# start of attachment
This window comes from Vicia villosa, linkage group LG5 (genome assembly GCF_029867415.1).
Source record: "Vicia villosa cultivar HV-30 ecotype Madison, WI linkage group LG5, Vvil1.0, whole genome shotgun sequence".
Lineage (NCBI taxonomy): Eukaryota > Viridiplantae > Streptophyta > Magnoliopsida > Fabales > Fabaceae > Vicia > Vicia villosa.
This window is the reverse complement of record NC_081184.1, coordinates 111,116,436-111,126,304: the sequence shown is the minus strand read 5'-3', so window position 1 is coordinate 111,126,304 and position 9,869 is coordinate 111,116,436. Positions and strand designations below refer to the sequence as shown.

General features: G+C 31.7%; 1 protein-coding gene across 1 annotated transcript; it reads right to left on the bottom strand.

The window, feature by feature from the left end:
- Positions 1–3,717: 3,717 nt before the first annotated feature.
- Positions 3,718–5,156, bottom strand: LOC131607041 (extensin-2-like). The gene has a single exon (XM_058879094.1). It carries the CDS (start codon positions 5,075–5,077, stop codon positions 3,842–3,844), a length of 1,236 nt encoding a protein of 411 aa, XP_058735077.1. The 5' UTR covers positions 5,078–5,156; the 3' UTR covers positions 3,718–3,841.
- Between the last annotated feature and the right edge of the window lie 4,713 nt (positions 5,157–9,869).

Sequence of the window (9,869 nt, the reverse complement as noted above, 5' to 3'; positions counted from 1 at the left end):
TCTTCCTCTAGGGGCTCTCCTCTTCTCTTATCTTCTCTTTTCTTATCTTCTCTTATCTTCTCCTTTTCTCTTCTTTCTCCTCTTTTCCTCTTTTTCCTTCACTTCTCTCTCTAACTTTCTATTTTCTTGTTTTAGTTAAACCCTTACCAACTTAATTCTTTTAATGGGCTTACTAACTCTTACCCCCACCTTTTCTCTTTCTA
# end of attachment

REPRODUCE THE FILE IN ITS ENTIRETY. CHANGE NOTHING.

This window comes from Vicia villosa, linkage group LG5 (genome assembly GCF_029867415.1).
Source record: "Vicia villosa cultivar HV-30 ecotype Madison, WI linkage group LG5, Vvil1.0, whole genome shotgun sequence".
Lineage (NCBI taxonomy): Eukaryota > Viridiplantae > Streptophyta > Magnoliopsida > Fabales > Fabaceae > Vicia > Vicia villosa.
This window is the reverse complement of record NC_081184.1, coordinates 111,116,436-111,126,304: the sequence shown is the minus strand read 5'-3', so window position 1 is coordinate 111,126,304 and position 9,869 is coordinate 111,116,436. Positions and strand designations below refer to the sequence as shown.

General features: G+C 31.7%; 1 protein-coding gene across 1 annotated transcript; it reads right to left on the bottom strand.

The window, feature by feature from the left end:
- Positions 1–3,717: 3,717 nt before the first annotated feature.
- Positions 3,718–5,156, bottom strand: LOC131607041 (extensin-2-like). The gene has a single exon (XM_058879094.1). It carries the CDS (start codon positions 5,075–5,077, stop codon positions 3,842–3,844), a length of 1,236 nt encoding a protein of 411 aa, XP_058735077.1. The 5' UTR covers positions 5,078–5,156; the 3' UTR covers positions 3,718–3,841.
- Between the last annotated feature and the right edge of the window lie 4,713 nt (positions 5,157–9,869).

Sequence of the window (9,869 nt, the reverse complement as noted above, 5' to 3'; positions counted from 1 at the left end):
TCTTCCTCTAGGGGCTCTCCTCTTCTCTTATCTTCTCTTTTCTTATCTTCTCTTATCTTCTCCTTTTCTCTTCTTTCTCCTCTTTTCCTCTTTTTCCTTCACTTCTCTCTCTAACTTTCTATTTTCTTGTTTTAGTTAAACCCTTACCAACTTAATTCTTTTAATGGGCTTACTAACTCTTACCCCCACCTTTTCTCTTTCTA